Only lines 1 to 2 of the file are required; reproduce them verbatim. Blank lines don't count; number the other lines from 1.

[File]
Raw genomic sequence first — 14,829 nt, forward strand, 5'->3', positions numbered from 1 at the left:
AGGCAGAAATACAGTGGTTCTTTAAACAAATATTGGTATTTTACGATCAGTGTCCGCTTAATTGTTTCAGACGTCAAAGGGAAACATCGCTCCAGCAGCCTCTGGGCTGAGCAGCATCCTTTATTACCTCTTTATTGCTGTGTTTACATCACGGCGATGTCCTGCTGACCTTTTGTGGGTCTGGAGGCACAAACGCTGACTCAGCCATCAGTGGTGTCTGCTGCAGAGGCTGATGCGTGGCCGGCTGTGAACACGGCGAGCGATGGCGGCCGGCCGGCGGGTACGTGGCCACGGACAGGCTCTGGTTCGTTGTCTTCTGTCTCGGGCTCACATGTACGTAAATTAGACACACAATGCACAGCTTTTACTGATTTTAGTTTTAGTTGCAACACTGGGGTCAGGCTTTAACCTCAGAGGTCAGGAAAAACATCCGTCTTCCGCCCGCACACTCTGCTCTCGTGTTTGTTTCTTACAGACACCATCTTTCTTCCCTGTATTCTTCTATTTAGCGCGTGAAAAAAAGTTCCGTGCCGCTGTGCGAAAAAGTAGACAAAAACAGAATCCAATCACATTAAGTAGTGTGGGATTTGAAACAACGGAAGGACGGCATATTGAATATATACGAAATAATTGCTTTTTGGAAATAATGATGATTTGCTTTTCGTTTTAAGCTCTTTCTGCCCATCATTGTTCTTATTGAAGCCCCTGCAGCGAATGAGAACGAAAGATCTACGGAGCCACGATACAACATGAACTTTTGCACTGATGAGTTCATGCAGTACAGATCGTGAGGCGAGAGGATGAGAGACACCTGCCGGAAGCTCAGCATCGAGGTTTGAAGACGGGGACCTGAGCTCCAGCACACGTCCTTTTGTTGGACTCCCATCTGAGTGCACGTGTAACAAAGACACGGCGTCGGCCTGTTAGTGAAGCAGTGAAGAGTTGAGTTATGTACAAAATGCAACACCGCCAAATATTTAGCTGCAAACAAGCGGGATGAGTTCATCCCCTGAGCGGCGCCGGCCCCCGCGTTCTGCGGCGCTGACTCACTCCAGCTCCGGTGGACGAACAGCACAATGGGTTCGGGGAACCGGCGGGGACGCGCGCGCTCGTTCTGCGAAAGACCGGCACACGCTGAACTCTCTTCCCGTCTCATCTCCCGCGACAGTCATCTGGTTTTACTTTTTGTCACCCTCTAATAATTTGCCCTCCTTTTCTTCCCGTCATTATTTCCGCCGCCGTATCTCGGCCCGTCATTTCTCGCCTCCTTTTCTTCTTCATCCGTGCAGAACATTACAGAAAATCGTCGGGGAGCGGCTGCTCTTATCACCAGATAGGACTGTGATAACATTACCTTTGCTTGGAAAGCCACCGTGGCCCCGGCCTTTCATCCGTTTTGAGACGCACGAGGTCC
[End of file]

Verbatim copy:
Raw genomic sequence first — 14,829 nt, forward strand, 5'->3', positions numbered from 1 at the left:
AGGCAGAAATACAGTGGTTCTTTAAACAAATATTGGTATTTTACGATCAGTGTCCGCTTAATTGTTTCAGACGTCAAAGGGAAACATCGCTCCAGCAGCCTCTGGGCTGAGCAGCATCCTTTATTACCTCTTTATTGCTGTGTTTACATCACGGCGATGTCCTGCTGACCTTTTGTGGGTCTGGAGGCACAAACGCTGACTCAGCCATCAGTGGTGTCTGCTGCAGAGGCTGATGCGTGGCCGGCTGTGAACACGGCGAGCGATGGCGGCCGGCCGGCGGGTACGTGGCCACGGACAGGCTCTGGTTCGTTGTCTTCTGTCTCGGGCTCACATGTACGTAAATTAGACACACAATGCACAGCTTTTACTGATTTTAGTTTTAGTTGCAACACTGGGGTCAGGCTTTAACCTCAGAGGTCAGGAAAAACATCCGTCTTCCGCCCGCACACTCTGCTCTCGTGTTTGTTTCTTACAGACACCATCTTTCTTCCCTGTATTCTTCTATTTAGCGCGTGAAAAAAAGTTCCGTGCCGCTGTGCGAAAAAGTAGACAAAAACAGAATCCAATCACATTAAGTAGTGTGGGATTTGAAACAACGGAAGGACGGCATATTGAATATATACGAAATAATTGCTTTTTGGAAATAATGATGATTTGCTTTTCGTTTTAAGCTCTTTCTGCCCATCATTGTTCTTATTGAAGCCCCTGCAGCGAATGAGAACGAAAGATCTACGGAGCCACGATACAACATGAACTTTTGCACTGATGAGTTCATGCAGTACAGATCGTGAGGCGAGAGGATGAGAGACACCTGCCGGAAGCTCAGCATCGAGGTTTGAAGACGGGGACCTGAGCTCCAGCACACGTCCTTTTGTTGGACTCCCATCTGAGTGCACGTGTAACAAAGACACGGCGTCGGCCTGTTAGTGAAGCAGTGAAGAGTTGAGTTATGTACAAAATGCAACACCGCCAAATATTTAGCTGCAAACAAGCGGGATGAGTTCATCCCCTGAGCGGCGCCGGCCCCCGCGTTCTGCGGCGCTGACTCACTCCAGCTCCGGTGGACGAACAGCACAATGGGTTCGGGGAACCGGCGGGGACGCGCGCGCTCGTTCTGCGAAAGACCGGCACACGCTGAACTCTCTTCCCGTCTCATCTCCCGCGACAGTCATCTGGTTTTACTTTTTGTCACCCTCTAATAATTTGCCCTCCTTTTCTTCCCGTCATTATTTCCGCCGCCGTATCTCGGCCCGTCATTTCTCGCCTCCTTTTCTTCTTCATCCGTGCAGAACATTACAGAAAATCGTCGGGGAGCGGCTGCTCTTATCACCAGATAGGACTGTGATAACATTACCTTTGCTTGGAAAGCCACCGTGGCCCCGGCCTTTCATCCGTTTTGAGACGCACGAGGTCC